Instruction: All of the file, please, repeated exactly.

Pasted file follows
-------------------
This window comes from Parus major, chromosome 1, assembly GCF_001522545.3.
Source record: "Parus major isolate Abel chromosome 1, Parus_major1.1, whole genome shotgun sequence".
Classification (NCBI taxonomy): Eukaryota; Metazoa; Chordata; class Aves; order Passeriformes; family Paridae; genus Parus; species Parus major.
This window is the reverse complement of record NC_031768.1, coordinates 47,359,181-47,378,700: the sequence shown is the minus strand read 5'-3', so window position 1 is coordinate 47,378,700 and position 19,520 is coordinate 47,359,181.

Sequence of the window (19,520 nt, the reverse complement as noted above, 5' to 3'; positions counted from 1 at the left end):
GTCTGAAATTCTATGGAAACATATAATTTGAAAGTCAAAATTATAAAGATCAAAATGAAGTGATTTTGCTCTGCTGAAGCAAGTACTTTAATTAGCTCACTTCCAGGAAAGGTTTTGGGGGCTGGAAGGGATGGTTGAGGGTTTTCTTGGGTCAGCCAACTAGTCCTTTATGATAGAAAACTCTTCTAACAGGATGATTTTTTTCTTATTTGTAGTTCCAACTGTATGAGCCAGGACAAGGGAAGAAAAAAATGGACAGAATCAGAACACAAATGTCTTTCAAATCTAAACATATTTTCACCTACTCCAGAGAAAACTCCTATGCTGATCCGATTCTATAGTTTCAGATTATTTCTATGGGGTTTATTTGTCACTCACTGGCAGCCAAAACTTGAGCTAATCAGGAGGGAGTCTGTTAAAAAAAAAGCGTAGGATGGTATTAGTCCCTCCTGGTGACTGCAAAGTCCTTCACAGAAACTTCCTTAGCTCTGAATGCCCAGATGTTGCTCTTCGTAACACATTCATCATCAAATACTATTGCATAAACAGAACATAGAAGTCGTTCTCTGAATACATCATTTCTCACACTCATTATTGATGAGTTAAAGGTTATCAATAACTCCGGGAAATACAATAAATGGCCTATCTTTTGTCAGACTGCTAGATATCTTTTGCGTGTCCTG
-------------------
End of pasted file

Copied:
This window comes from Parus major, chromosome 1, assembly GCF_001522545.3.
Source record: "Parus major isolate Abel chromosome 1, Parus_major1.1, whole genome shotgun sequence".
Classification (NCBI taxonomy): Eukaryota; Metazoa; Chordata; class Aves; order Passeriformes; family Paridae; genus Parus; species Parus major.
This window is the reverse complement of record NC_031768.1, coordinates 47,359,181-47,378,700: the sequence shown is the minus strand read 5'-3', so window position 1 is coordinate 47,378,700 and position 19,520 is coordinate 47,359,181.

Sequence of the window (19,520 nt, the reverse complement as noted above, 5' to 3'; positions counted from 1 at the left end):
GTCTGAAATTCTATGGAAACATATAATTTGAAAGTCAAAATTATAAAGATCAAAATGAAGTGATTTTGCTCTGCTGAAGCAAGTACTTTAATTAGCTCACTTCCAGGAAAGGTTTTGGGGGCTGGAAGGGATGGTTGAGGGTTTTCTTGGGTCAGCCAACTAGTCCTTTATGATAGAAAACTCTTCTAACAGGATGATTTTTTTCTTATTTGTAGTTCCAACTGTATGAGCCAGGACAAGGGAAGAAAAAAATGGACAGAATCAGAACACAAATGTCTTTCAAATCTAAACATATTTTCACCTACTCCAGAGAAAACTCCTATGCTGATCCGATTCTATAGTTTCAGATTATTTCTATGGGGTTTATTTGTCACTCACTGGCAGCCAAAACTTGAGCTAATCAGGAGGGAGTCTGTTAAAAAAAAAGCGTAGGATGGTATTAGTCCCTCCTGGTGACTGCAAAGTCCTTCACAGAAACTTCCTTAGCTCTGAATGCCCAGATGTTGCTCTTCGTAACACATTCATCATCAAATACTATTGCATAAACAGAACATAGAAGTCGTTCTCTGAATACATCATTTCTCACACTCATTATTGATGAGTTAAAGGTTATCAATAACTCCGGGAAATACAATAAATGGCCTATCTTTTGTCAGACTGCTAGATATCTTTTGCGTGTCCTG